- Since the beginning of the COVID-19 pandemic, we have increased the frequency of routine cleaning in public spaces and heart-of-house back areas, and revised our cleaning protocols for guest suites, meeting or exceeding CDC guidelines. Throughout the resort, hundreds of individual sanitization stations that include hand sanitizer or sanitizing wipes have been installed.
- We have also adjusted our air conditioning systems to operate at maximum ventilation and maximum exhaust to improve ambient air quality.
I felt very reassured by the public cleaning protocols that I saw around the resort, including high-touch surfaces being cleaned almost constantly. Entry points were staffed, thermal screening was in effect, and all guests were checked. Masks were worn everywhere and there were plenty of stations with complimentary sanitizer and masks available.
After experiencing it first-hand, I would thoroughly recommend staying at The Venetian. The all-suite set up of the resort meant that even my entry-level, split-level room was impressive, and the accommodations were as comfortable as any I’ve experienced in Las Vegas. Not to mention the grandeur of the iconic interiors, including the indoor canals, gondolas, and replicas of notable Venetian draws. The current starting room rate of $127 per night only adds to the appeal.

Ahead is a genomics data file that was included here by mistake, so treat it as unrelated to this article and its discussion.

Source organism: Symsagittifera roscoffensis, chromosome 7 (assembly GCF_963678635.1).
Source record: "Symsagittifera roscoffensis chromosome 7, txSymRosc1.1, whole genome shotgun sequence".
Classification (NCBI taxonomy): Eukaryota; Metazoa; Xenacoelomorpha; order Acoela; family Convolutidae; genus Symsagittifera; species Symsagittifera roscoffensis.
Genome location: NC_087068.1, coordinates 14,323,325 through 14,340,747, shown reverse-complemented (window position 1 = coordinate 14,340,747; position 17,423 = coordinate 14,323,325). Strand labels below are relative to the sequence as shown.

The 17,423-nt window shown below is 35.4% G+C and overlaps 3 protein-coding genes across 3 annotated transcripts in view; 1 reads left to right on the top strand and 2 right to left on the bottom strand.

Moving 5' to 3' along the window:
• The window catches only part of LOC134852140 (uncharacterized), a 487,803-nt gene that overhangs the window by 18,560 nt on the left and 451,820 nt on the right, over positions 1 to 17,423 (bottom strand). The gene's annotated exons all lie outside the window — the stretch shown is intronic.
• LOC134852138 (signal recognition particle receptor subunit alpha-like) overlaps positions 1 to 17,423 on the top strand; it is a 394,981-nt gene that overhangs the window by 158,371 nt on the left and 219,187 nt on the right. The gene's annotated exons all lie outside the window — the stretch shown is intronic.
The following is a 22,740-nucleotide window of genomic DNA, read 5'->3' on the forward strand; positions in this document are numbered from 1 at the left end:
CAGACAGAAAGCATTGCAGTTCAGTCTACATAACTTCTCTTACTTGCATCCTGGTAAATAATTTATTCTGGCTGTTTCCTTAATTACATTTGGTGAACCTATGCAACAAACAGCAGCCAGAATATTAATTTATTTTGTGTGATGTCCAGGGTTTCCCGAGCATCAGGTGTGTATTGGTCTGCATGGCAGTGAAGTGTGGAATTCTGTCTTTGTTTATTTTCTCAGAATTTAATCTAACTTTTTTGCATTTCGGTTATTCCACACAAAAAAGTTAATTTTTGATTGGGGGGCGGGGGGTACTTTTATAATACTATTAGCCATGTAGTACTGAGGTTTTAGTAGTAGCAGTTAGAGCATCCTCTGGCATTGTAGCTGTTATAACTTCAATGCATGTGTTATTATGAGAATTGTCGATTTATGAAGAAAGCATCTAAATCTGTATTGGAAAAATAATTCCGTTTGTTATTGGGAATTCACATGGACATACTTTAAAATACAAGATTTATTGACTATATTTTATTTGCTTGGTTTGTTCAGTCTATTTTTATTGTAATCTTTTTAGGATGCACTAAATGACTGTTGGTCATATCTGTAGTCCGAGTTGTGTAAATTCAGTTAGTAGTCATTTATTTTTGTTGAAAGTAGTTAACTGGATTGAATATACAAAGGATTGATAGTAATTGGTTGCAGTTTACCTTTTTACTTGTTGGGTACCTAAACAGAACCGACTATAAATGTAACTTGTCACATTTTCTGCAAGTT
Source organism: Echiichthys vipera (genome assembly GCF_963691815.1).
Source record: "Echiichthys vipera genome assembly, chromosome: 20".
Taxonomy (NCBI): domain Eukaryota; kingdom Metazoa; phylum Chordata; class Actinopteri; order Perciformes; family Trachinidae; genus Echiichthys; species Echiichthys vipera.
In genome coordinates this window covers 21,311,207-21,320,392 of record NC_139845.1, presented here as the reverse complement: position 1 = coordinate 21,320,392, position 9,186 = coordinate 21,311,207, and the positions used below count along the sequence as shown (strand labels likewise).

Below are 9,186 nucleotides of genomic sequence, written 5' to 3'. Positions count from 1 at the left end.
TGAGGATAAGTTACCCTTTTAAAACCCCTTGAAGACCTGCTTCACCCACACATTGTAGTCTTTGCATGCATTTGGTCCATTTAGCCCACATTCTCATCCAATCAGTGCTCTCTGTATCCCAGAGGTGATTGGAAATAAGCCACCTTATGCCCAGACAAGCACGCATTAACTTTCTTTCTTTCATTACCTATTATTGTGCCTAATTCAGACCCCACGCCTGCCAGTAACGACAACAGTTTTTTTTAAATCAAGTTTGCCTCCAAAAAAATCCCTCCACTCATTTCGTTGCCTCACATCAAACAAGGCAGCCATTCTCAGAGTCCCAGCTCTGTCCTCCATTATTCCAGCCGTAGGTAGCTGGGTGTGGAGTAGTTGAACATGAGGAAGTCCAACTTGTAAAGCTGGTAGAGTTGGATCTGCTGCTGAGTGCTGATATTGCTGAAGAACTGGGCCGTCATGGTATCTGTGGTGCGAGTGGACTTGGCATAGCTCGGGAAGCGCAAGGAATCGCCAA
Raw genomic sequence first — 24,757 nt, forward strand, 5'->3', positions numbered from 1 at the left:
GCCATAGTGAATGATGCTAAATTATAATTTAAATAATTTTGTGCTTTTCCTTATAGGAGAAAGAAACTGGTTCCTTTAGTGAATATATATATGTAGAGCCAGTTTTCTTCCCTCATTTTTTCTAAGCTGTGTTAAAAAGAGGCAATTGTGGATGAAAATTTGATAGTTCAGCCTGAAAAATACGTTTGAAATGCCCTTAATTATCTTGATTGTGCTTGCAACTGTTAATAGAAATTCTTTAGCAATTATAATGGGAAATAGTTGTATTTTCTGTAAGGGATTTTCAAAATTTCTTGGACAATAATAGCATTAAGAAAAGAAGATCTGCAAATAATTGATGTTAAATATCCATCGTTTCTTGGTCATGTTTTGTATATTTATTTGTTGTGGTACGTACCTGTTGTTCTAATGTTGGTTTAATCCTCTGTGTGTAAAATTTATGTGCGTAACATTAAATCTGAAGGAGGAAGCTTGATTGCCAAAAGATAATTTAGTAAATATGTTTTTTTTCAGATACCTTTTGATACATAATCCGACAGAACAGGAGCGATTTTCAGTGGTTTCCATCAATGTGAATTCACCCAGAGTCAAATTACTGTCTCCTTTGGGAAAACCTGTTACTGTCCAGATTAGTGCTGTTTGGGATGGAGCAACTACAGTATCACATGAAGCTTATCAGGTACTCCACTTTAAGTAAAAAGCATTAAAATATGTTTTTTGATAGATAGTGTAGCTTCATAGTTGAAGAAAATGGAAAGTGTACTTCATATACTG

While not every amenity is currently open, most are operating at a level that still makes for an enjoyable stay with plenty to keep you busy. The resort implemented new COVID-19 protocols exceptionally well, with a strong visible cleaning presence, free PPE available to guests throughout the resort, masks required, enforced social distancing, and temperature screenings at all of the entrances.
I felt similarly reassured at the restaurants that I experienced, and they were following new guidelines very strictly, making for an indoor dining environment that was as safe as it could have been. Overall, I had good peace of mind and was able to relax and enjoy my stay.